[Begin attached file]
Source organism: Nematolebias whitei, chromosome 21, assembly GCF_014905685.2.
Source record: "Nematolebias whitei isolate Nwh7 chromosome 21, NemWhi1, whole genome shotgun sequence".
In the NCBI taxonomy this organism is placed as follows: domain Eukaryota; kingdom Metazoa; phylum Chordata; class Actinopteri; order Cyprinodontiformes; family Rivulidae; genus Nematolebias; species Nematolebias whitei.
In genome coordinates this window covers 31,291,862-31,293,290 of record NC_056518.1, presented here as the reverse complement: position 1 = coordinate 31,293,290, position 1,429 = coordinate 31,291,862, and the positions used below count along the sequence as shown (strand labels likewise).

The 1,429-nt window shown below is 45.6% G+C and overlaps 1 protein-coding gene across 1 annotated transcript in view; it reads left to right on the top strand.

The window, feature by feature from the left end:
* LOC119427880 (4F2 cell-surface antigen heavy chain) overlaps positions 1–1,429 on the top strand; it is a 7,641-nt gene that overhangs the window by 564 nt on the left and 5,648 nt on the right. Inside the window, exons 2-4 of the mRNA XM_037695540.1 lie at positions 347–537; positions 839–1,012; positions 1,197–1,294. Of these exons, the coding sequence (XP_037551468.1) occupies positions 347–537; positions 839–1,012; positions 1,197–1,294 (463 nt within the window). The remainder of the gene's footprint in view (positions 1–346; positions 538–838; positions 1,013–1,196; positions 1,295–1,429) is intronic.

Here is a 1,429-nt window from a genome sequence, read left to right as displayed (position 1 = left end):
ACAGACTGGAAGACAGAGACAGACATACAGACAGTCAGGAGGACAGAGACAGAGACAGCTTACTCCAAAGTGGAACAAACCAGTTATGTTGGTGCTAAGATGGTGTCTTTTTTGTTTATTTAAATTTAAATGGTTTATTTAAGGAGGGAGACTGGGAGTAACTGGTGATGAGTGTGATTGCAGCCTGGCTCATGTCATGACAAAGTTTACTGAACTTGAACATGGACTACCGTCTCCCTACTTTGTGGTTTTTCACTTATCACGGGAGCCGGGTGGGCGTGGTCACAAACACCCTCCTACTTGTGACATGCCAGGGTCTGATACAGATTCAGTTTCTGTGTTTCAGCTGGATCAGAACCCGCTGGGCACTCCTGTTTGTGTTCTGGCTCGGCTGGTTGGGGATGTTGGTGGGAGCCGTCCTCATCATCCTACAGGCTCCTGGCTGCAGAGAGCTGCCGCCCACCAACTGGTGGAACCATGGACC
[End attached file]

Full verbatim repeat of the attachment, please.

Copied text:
Source organism: Nematolebias whitei, chromosome 21, assembly GCF_014905685.2.
Source record: "Nematolebias whitei isolate Nwh7 chromosome 21, NemWhi1, whole genome shotgun sequence".
In the NCBI taxonomy this organism is placed as follows: domain Eukaryota; kingdom Metazoa; phylum Chordata; class Actinopteri; order Cyprinodontiformes; family Rivulidae; genus Nematolebias; species Nematolebias whitei.
In genome coordinates this window covers 31,291,862-31,293,290 of record NC_056518.1, presented here as the reverse complement: position 1 = coordinate 31,293,290, position 1,429 = coordinate 31,291,862, and the positions used below count along the sequence as shown (strand labels likewise).

The 1,429-nt window shown below is 45.6% G+C and overlaps 1 protein-coding gene across 1 annotated transcript in view; it reads left to right on the top strand.

The window, feature by feature from the left end:
* LOC119427880 (4F2 cell-surface antigen heavy chain) overlaps positions 1–1,429 on the top strand; it is a 7,641-nt gene that overhangs the window by 564 nt on the left and 5,648 nt on the right. Inside the window, exons 2-4 of the mRNA XM_037695540.1 lie at positions 347–537; positions 839–1,012; positions 1,197–1,294. Of these exons, the coding sequence (XP_037551468.1) occupies positions 347–537; positions 839–1,012; positions 1,197–1,294 (463 nt within the window). The remainder of the gene's footprint in view (positions 1–346; positions 538–838; positions 1,013–1,196; positions 1,295–1,429) is intronic.

Here is a 1,429-nt window from a genome sequence, read left to right as displayed (position 1 = left end):
ACAGACTGGAAGACAGAGACAGACATACAGACAGTCAGGAGGACAGAGACAGAGACAGCTTACTCCAAAGTGGAACAAACCAGTTATGTTGGTGCTAAGATGGTGTCTTTTTTGTTTATTTAAATTTAAATGGTTTATTTAAGGAGGGAGACTGGGAGTAACTGGTGATGAGTGTGATTGCAGCCTGGCTCATGTCATGACAAAGTTTACTGAACTTGAACATGGACTACCGTCTCCCTACTTTGTGGTTTTTCACTTATCACGGGAGCCGGGTGGGCGTGGTCACAAACACCCTCCTACTTGTGACATGCCAGGGTCTGATACAGATTCAGTTTCTGTGTTTCAGCTGGATCAGAACCCGCTGGGCACTCCTGTTTGTGTTCTGGCTCGGCTGGTTGGGGATGTTGGTGGGAGCCGTCCTCATCATCCTACAGGCTCCTGGCTGCAGAGAGCTGCCGCCCACCAACTGGTGGAACCATGGACC